“We should just take a deep breath and learn something about the hazard,” she said. “The public urgently needs to be told about nuclear effects and these proven protective actions. They are easy to learn and grasp and could save many from needlessly perishing in a future nuclear disaster.”

The Physicians for Civil Defense website lists “Drop and cover,” “Shelter in place” and “Radiologic monitoring” as routine defense steps for any disaster. Orient says the danger actually increases if someone tries to run away from a blast and ends up heading right into the path of radiation.

Her group publicizes basic precautions that are applicable to any disaster or emergency situation.

The organization also posted a billboard in Salt Lake City just a few weeks ago to begin advertising its GoodNewsNuke.com website.

“The advice has been proven to work, at Nagasaki and in the 2013 meteor air burst in Chelyabinsk, Russia,” the organization reported.

Connor recalled that the meteor air burst stunned thousands. About 1,500 were injured, mostly from the shock wave hitting glass, which then hit the people who “were anxiously scanning the winter sky … trying to see what/where the bright flash was.”

Salt Lake City billboard

Salt Lake City billboard

A fourth-grade teacher in Chelyabinsk, Yulia Karbysheva, was hailed as a hero after saving 44 children from imploding window glass.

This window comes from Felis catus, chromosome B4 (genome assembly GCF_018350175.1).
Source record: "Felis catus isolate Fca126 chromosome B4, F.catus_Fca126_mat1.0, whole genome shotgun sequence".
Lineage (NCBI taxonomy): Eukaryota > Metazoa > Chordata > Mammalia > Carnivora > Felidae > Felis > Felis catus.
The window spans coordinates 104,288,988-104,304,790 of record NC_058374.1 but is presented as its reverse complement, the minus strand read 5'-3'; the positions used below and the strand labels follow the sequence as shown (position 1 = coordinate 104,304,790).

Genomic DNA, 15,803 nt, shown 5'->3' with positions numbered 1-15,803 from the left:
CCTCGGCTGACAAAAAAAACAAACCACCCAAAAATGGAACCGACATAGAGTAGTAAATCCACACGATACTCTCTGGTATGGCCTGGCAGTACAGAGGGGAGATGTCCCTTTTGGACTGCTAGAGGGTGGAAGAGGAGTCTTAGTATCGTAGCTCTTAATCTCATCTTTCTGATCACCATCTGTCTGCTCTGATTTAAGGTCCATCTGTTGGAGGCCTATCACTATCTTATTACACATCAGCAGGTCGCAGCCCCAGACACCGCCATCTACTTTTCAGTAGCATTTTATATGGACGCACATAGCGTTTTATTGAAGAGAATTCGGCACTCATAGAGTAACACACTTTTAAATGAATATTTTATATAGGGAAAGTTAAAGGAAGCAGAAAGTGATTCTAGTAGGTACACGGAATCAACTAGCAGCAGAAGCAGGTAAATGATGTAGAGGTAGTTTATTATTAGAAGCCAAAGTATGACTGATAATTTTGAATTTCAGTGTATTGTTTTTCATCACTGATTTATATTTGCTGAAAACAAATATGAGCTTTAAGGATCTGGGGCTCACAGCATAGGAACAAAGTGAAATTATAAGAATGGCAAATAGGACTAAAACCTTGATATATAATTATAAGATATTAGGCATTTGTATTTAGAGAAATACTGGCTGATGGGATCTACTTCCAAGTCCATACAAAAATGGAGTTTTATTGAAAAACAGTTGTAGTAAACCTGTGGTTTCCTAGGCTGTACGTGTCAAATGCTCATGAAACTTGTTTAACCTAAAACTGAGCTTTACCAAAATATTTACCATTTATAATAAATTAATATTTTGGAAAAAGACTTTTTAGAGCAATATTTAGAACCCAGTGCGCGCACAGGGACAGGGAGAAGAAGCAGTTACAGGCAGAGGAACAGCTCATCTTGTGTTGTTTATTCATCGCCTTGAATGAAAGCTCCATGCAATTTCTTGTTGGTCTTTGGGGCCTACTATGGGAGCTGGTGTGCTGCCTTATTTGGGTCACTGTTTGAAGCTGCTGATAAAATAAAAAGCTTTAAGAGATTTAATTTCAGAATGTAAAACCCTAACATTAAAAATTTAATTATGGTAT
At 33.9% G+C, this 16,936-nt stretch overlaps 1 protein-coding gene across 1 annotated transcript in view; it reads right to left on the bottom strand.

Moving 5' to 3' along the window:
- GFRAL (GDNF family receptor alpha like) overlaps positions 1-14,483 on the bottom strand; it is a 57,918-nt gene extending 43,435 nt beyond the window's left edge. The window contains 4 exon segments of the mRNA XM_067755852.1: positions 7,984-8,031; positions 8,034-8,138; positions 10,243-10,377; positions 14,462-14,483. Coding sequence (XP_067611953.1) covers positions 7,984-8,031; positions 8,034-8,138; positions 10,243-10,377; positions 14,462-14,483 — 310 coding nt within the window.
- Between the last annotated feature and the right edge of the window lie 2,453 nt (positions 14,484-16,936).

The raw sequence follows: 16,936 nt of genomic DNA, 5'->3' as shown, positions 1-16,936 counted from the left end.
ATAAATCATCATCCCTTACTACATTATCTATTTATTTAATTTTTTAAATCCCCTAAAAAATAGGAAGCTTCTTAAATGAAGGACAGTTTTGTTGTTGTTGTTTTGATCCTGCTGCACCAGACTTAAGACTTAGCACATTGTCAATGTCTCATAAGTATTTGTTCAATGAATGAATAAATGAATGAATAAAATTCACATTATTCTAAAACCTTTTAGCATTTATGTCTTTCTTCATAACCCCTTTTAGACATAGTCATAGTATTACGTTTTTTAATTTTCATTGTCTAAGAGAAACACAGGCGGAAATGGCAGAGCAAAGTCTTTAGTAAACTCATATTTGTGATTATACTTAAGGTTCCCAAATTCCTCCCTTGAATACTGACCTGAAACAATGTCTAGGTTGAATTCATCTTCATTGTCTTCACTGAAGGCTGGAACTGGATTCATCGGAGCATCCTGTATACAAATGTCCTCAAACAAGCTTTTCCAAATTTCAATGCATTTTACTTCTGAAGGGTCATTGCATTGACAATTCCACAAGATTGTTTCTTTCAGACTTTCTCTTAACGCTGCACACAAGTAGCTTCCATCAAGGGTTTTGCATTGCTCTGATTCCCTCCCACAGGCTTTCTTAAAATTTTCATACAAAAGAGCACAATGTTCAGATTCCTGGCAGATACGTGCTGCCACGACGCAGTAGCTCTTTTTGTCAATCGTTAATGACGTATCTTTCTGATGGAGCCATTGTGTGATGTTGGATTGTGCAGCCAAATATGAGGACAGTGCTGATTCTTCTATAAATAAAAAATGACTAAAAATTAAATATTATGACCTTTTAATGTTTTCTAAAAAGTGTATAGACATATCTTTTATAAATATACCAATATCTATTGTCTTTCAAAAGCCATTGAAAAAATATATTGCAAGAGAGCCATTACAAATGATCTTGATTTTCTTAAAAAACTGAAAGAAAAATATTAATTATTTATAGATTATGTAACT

“Despite not knowing the origin of the intense flash of light, Karbysheva thought it prudent to take precautionary measures by ordering her students to stay away from the room’s windows and to perform a duck and cover maneuver,” Connor said.

“Karbysheva, who remained standing, was seriously lacerated when the blast arrived and window glass severed a tendon in one of her arms; however, none of her students, whom she ordered to hide under their desks, suffered cuts.”

Connor said even at Nagasaki, police officers survived because they had looked at the impact in Hiroshima, and decided that ducking would be a prudent response to a white flash.

The “unsurvivable” ground zero for nuclear explosions these days would  be about 2.2 miles. Death and injuries could occur for another nine miles.

With “duck and cover” employed by all, there could be more than 15 times fewer casualties from a blast wave.

But the U.S. has not only neglected teaching such defensive maneuvers, it actively teaches fatalism.

Former Department of Homeland Security chief Michael Chertoff at one point told a USA Today audience, “In the area of a nuclear bomb, it’s prevention, prevention, prevention. If a nuclear bomb goes off, you are not going to be able to protect against it.”

“The current Obama administration also fails to grasp that the single greatest force multiplier to reducing potential casualties, and greatly enhancing the effectiveness of first-responders, is a pre-trained public so that there will be far fewer casualties to later deal with,” Connor said in his article

“Spending millions to train and equip first-responders is good and necessary, but having millions fewer victims, by having also educated and trained the public beforehand, would be many magnitudes more effective in saving lives.”